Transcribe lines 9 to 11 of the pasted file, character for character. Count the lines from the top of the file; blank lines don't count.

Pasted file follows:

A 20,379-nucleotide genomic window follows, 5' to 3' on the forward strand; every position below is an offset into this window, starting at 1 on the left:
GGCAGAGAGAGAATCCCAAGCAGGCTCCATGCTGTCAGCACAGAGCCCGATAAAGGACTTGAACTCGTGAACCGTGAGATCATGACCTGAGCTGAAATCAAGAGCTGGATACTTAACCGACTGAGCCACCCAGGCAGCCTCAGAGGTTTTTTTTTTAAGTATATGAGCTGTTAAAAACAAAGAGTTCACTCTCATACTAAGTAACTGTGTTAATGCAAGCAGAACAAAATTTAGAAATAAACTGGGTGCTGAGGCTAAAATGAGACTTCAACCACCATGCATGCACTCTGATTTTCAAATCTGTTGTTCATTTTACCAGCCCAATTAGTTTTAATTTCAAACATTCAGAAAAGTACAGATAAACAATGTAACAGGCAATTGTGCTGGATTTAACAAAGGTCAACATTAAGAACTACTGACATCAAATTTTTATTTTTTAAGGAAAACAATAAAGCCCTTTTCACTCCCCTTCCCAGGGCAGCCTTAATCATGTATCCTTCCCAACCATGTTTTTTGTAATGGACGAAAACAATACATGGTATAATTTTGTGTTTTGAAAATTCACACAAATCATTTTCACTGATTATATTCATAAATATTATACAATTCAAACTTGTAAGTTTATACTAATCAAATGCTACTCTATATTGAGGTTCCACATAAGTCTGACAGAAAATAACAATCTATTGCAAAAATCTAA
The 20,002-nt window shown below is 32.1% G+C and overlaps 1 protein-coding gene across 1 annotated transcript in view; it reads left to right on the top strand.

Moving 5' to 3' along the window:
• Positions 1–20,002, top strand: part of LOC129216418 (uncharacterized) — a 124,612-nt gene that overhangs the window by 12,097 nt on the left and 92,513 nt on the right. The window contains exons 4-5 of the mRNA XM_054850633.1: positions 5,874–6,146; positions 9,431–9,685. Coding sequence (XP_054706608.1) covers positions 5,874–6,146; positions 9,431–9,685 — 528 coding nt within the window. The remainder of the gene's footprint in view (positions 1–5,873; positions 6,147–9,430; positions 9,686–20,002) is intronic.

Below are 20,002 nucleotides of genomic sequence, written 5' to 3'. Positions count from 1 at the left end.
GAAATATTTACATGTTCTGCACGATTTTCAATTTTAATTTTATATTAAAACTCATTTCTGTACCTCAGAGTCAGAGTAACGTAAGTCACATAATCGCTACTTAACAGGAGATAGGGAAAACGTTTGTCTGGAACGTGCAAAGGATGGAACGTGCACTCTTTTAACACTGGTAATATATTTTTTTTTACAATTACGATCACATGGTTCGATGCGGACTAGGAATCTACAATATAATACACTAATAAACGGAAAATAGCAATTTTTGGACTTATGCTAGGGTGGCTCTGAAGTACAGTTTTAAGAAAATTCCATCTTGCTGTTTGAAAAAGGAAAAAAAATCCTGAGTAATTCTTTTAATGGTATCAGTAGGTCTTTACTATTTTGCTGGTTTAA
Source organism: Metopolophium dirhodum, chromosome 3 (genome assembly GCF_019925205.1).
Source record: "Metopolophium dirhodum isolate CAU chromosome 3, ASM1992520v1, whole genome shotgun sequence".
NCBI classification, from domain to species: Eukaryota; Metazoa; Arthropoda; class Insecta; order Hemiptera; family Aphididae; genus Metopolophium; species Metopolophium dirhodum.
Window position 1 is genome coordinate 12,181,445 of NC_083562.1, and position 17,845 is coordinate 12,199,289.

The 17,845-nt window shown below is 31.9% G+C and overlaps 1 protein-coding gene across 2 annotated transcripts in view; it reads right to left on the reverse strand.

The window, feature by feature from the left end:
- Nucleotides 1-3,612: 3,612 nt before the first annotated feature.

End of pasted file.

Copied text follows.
Source record: "Metopolophium dirhodum isolate CAU chromosome 3, ASM1992520v1, whole genome shotgun sequence".
NCBI classification, from domain to species: Eukaryota; Metazoa; Arthropoda; class Insecta; order Hemiptera; family Aphididae; genus Metopolophium; species Metopolophium dirhodum.
Window position 1 is genome coordinate 12,181,445 of NC_083562.1, and position 17,845 is coordinate 12,199,289.